While entitled "Motherhood," this picture doesn't set aside much time to explore the colorful rituals of child rearing. It's a much more self-involved drag, observing characters one would never tolerate in real life, funneled into a faulty empowerment lecture that ends up an insufferable dramatic spin-out. There's nothing much here on the wonders of parental obligation to reinforce the mood, only ineffective flecks of comedy and abrasively broad performances to help sell an unwelcome foray into me-me-me individuality.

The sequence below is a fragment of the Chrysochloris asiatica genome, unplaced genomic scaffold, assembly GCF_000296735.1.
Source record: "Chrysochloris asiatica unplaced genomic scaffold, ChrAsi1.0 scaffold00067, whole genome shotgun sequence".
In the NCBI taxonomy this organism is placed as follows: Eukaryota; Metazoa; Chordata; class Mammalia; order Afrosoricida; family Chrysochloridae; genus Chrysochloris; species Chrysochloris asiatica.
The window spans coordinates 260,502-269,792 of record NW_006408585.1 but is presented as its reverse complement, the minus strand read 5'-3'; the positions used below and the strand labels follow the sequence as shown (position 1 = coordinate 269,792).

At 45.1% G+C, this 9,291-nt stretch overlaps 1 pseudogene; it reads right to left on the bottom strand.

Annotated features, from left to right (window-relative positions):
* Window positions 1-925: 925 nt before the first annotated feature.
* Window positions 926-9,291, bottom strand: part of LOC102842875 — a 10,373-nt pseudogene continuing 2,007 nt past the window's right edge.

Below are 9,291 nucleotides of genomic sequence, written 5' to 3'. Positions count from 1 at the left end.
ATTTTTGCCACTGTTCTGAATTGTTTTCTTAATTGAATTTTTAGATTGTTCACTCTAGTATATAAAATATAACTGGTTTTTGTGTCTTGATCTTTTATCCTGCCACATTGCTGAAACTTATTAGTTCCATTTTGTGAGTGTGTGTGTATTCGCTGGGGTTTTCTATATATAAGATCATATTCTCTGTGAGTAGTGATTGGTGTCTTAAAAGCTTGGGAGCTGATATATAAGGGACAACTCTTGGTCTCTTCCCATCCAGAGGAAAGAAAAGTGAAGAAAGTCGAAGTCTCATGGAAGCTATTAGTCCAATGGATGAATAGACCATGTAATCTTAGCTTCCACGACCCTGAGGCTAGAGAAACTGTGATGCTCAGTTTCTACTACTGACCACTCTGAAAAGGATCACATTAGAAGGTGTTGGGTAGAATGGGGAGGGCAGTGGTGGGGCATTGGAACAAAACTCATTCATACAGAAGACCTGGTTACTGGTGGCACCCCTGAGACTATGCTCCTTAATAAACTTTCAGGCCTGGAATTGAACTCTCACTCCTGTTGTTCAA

Long ago, Eliza Welsh (Uma Thurman) gave up her promising writing aspirations to become a parent to two children, with husband Avery (Anthony Edwards) maintaining a job that leaves the child rearing to the harried mommy. Attempting to juggle the daily struggles of parenthood with her efforts to maintain a motherhood blog, Eliza finds her patience wearing thin, with the promise of a magazine writing gig helping to boost her spirits on the day of her daughter's sixth birthday. Tearing around New York City to run errands, dish with best pal Shelia (Minnie Driver), and prepare for a party, Eliza finds every simple task thwarted by oppressive city life and her own encroaching depression.